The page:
Not Bad For A Girl, a DJ collective based in Manchester and London, was founded 4 years ago to “create a platform for female and non-binary DJs” – running their own events, representing performed elsewhere and on the radio.

They wore signature pink headscarves that were meant to “erase conventional beauty standards” after the members were denied opportunities because of their gender.

Founder Martha Bolton says they actively support diverse talent, such as by “hosting two events and using one as a dairy cow, so that the other can promote another.” emerging artists”.

She added that large organizations like Glastonbury have a responsibility to set the standard for the industry.

“It needs to be bigger people making that jump for the rest of us who can’t take the risk.”

No responsibility

There is no official governing body for the UK music industry, so there is no official measure of accountability when it comes to gender diversity.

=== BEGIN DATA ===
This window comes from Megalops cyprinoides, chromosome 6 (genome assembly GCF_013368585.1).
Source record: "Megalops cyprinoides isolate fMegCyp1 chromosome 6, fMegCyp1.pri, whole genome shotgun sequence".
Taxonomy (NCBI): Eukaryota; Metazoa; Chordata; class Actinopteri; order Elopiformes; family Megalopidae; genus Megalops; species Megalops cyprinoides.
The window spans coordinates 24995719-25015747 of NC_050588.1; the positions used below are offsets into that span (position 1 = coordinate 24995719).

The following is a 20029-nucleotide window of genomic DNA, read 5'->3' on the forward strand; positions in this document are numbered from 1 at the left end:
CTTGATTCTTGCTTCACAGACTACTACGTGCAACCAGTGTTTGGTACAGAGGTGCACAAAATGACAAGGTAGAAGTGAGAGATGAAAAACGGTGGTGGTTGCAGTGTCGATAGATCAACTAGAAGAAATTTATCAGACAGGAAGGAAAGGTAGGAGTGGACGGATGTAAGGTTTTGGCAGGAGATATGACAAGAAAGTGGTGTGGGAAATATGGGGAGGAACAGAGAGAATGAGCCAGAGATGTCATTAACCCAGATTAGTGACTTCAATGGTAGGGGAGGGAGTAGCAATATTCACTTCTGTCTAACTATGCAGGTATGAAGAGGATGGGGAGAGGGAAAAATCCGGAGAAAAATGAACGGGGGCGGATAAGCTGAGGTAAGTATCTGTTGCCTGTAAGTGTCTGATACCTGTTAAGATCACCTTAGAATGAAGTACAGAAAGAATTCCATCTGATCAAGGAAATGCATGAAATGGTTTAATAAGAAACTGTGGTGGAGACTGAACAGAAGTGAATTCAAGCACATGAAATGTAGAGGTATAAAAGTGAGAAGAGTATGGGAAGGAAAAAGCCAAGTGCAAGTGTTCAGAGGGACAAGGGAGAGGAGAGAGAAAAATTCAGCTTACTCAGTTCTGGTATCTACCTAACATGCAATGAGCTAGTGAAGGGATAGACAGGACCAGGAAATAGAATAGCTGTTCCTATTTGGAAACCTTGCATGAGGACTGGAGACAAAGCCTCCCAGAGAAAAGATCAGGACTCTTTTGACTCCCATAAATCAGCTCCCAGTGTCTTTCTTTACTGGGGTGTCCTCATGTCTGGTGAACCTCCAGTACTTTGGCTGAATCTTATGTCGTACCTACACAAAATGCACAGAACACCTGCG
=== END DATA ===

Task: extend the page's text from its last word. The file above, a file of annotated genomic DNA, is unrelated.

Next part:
UK Music, which has its own diverse task force, acts as a union and connects smaller associations representing specific parts of the industry.

Read more:
Glastonbury: Arctic Monkeys and Guns N’ Roses join Sir Elton John as leads
Sir Lenny Henry ‘surprised’ by lack of black people at UK music festivals

Keychange is an EU-funded diversity program that requires 600 signatories (41% of which are festivals) to commit to at least 50% women. By the end of 2021, 64% of signatories have reached the target.